Apollo 14 astros enjoy Bavarian beer

The Nördlingen beer tastes good to the American astronauts of Apollo 14, who will land on the Moon early next year. From the left: lunar module pilot Mitchell, backup pilot and experienced astronaut Cernan, backup crew member Engle and spacecraft commander Shepard. [Harald Kucharek has provided a scan of another photo from the same evening.]

Bavarian super Brotzeit (Note 8 below)

America's moon-flyers not only surprise (observers) with their ability to stand hour-long stone and beer tests, but also with their preference for the sun. They stay in the "Sun" hotel in Nördlingen and were dining in the "Sun" restaurant in Wemding on Wednesday noon. Apollo commander Shepard orders something typically Bavarian to accompany his beer and is offered a plate with twelve different sorts of sausage (Note 9 below). Seeing this, all the other moon-flyers regret having been persuaded by the scientists to order loin-steak. Especially when Shepard offers them some tasty slices of sausage.

Up the Daniel (Note 10 below) by foot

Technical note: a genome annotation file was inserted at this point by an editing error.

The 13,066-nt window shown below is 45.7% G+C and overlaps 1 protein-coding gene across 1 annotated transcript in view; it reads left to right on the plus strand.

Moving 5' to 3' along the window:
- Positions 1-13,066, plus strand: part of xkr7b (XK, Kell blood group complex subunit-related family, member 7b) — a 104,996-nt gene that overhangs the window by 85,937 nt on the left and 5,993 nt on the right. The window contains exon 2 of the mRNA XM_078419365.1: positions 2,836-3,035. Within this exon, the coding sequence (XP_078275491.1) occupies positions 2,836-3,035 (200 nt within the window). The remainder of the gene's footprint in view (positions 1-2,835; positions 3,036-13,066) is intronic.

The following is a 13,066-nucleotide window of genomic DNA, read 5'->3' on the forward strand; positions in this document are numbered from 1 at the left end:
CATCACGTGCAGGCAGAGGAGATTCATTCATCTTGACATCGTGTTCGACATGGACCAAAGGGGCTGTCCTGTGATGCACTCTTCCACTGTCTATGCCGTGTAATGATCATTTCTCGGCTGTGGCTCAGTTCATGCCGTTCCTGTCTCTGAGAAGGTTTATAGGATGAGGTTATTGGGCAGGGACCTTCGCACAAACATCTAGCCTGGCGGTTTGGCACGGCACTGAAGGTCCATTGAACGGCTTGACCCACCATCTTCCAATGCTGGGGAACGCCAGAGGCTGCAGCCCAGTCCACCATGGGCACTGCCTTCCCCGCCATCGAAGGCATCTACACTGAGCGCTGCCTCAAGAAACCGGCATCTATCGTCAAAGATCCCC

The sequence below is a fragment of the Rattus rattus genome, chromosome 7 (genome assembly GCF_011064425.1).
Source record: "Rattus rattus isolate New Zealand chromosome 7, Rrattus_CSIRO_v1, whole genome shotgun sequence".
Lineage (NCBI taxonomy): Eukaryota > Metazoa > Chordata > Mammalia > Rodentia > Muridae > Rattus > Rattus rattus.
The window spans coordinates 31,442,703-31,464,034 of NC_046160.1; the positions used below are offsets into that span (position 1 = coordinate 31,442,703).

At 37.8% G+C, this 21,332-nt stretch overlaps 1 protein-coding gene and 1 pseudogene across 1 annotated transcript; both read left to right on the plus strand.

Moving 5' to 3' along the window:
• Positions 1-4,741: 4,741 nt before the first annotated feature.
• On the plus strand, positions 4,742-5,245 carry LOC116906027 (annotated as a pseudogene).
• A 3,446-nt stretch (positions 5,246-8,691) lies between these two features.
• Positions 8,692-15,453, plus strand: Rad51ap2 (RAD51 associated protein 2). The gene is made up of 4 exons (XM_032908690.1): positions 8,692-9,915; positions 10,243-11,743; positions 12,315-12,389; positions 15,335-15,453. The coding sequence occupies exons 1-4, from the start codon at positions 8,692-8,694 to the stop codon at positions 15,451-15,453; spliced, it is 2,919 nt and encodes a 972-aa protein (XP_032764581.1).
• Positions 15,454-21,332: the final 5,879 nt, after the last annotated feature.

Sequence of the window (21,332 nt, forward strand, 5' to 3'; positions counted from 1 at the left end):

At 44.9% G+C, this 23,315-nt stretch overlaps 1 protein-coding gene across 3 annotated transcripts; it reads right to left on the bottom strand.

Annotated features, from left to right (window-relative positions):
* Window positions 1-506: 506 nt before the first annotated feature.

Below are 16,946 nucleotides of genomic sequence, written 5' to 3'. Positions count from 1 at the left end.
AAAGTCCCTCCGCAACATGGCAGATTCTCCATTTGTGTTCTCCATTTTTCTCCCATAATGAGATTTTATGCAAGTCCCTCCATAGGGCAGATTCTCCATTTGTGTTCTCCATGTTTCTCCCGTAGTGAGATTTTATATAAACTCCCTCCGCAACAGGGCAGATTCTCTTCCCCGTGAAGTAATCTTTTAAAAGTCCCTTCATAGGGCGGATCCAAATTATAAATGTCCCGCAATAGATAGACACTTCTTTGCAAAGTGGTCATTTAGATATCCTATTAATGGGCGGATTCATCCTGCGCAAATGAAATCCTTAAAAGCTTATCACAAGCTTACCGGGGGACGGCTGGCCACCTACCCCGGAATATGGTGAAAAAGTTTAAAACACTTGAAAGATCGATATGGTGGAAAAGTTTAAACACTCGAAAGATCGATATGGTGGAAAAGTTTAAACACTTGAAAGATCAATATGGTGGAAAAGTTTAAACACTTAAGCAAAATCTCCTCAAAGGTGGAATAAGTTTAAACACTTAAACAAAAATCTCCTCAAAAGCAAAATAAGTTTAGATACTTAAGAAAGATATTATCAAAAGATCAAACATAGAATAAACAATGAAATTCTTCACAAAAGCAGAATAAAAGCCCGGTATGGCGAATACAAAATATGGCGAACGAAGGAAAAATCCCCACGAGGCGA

This Mr Shepard, by the way, is the shining part of this "clover-leaf" of moon-flyers. Having the stature of a successful football (soccer) player, he leaves no doubt that he is a man prepared for taking risks, but always convinced of success. Edgar D. Mitchell, who will land on the moon together with Shepard, is of a different nature. Space rookie Mitchell seems like an excellent A-student, weighing each word and likes most just to sit among his colleagues smiling quietly. Eugene A. Cernan also likes to behave as a joker besides Shepard. The heroic astronaut who was the first man to leave the Gemini-capsule in order to perform a 66,000-kilometer ride around the world, was jokingly asked if he gets nauseated when climbing to the top of the 90-meter high Daniel church tower. He shyly answers: " I don't exactly know. The rockets that take us to the moon are 20 meters higher, but there I always take the elevator."